The situation may also be worse than reported, with the environment ministry saying the preliminary assessment of the amount of forest cleared could double as more detailed satellite images are analysed.
Less than three decades
Less than three decades.

Environment pollution of cities and countryside.


Devastating UN report showing explosive urban sprawl, major deforestation and the sucking dry of inland seas over less than three decades.
The destruction of swathes of mangroves in the Gulf of Fonseca off Honduras to make way for extensive shrimp farms shows up clearly.
The atlas makes the point that not only has it left the estuary bereft of the natural coastal defence provided by the mangroves, but the shrimp themselves have been linked to pollution and widespread damage to the area's eco-system.
"These illustrate some of the changes we have made to our environment," Kaveh Zahedi UN expert.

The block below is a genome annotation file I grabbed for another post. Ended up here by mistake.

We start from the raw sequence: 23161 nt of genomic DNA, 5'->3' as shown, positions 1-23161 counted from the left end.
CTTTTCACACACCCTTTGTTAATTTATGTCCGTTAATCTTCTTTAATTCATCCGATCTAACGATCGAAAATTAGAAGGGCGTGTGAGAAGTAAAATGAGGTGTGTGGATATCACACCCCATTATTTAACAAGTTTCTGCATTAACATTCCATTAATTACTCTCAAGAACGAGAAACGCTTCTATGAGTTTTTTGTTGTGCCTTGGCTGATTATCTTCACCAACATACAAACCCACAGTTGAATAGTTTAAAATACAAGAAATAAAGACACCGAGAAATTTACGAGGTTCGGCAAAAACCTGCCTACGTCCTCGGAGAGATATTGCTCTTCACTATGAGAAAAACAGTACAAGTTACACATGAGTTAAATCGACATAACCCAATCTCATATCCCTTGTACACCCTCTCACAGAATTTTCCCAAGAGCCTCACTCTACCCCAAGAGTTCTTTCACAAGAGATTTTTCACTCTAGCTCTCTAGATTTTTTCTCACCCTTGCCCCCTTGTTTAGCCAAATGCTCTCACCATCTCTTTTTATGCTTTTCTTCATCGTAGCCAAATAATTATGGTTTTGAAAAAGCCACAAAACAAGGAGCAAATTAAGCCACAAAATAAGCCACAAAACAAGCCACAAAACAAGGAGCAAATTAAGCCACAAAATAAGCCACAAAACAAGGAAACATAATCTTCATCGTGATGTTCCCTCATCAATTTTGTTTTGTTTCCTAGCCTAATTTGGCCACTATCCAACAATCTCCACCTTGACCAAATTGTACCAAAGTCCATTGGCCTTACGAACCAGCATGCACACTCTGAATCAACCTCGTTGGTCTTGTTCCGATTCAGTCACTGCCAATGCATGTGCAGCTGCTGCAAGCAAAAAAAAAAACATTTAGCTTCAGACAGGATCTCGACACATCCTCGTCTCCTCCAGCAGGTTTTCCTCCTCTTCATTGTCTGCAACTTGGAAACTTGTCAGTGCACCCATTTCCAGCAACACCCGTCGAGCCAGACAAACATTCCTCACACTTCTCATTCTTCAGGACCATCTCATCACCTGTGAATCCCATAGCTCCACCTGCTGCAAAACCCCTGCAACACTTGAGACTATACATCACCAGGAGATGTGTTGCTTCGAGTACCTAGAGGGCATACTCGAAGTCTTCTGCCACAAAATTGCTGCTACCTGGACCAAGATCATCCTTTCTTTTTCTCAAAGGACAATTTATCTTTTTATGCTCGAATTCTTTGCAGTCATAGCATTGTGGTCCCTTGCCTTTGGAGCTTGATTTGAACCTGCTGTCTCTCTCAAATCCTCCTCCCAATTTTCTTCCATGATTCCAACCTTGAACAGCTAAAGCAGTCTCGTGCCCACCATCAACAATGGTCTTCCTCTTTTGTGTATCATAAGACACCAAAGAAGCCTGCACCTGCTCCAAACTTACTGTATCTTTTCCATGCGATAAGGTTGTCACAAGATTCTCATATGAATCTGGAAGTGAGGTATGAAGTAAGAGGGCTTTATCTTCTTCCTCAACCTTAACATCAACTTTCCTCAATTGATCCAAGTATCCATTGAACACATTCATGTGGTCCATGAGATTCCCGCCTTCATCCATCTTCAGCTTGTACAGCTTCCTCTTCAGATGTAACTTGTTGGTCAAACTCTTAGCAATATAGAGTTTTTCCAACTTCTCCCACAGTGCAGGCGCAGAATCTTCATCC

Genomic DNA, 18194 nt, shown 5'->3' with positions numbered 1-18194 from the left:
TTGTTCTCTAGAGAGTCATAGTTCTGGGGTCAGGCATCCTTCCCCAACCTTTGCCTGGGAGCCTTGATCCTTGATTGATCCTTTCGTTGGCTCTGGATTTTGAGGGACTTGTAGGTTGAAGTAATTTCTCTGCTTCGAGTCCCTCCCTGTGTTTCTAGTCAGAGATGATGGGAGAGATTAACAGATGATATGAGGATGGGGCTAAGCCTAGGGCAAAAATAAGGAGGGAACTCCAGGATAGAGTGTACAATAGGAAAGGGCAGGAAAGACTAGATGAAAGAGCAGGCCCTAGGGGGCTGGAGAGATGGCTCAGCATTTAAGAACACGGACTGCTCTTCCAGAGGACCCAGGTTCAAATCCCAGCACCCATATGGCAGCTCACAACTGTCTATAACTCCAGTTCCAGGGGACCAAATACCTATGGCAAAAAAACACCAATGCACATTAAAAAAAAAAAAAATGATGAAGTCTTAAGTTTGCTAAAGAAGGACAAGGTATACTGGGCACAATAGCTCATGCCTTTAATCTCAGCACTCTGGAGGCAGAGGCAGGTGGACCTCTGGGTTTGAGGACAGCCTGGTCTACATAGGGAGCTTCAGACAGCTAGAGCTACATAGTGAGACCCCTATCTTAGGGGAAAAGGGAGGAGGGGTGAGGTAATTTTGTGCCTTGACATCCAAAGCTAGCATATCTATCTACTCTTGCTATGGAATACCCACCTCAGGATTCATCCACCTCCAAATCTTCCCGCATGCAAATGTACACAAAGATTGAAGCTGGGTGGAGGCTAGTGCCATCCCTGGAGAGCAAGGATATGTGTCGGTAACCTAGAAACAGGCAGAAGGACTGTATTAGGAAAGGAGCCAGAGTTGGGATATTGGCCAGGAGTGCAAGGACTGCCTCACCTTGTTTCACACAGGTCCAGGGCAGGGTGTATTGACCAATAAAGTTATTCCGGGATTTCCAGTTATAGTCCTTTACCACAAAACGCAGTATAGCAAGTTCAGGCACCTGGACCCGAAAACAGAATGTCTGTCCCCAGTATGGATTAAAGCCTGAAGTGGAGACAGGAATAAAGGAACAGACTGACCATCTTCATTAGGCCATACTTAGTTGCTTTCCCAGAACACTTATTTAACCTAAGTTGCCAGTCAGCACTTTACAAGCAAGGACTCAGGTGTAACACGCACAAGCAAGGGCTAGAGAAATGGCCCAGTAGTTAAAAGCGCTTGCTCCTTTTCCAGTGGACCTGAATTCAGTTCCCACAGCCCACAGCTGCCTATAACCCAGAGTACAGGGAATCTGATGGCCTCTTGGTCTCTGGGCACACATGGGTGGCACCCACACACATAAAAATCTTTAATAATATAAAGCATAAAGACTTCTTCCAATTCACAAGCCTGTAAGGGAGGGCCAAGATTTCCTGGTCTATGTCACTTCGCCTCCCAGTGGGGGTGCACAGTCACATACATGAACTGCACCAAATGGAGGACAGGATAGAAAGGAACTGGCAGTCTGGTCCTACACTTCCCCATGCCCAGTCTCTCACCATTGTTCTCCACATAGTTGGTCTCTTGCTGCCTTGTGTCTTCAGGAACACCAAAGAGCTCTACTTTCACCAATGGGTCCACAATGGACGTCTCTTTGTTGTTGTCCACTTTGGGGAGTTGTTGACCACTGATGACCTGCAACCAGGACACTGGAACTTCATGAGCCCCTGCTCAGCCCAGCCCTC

"Cities pull in huge amounts of resources including water, food, timber, metals and people.   They export large amounts of wastes including household and industrial wastes, wastewater and the gases linked with global warming," UN Environment Programme chief Klaus Toepfer.
"Thus their impacts stretch beyond their physical borders affecting countries, regions and the planet as a whole."
       U.N. Website to download posters      
Typhoon Wipha
Keelung, Taiwan
KENYA — 22 February, 2005
Nearly five years ago, the government imposed a ban on logging in order to curb deforestation and to conserve the country's major water catchment areas.
Despite that the Kenyan government says it remains alarmed at the rate at which the country's forest cover is being depleted.
More than 90% of the original national forest cover has now been lost.
Environment Minister Kalonzo Musyoka bluntly warns: "Unless we rapidly improve our forest cover and our management we will face a national disaster."
Warning to the world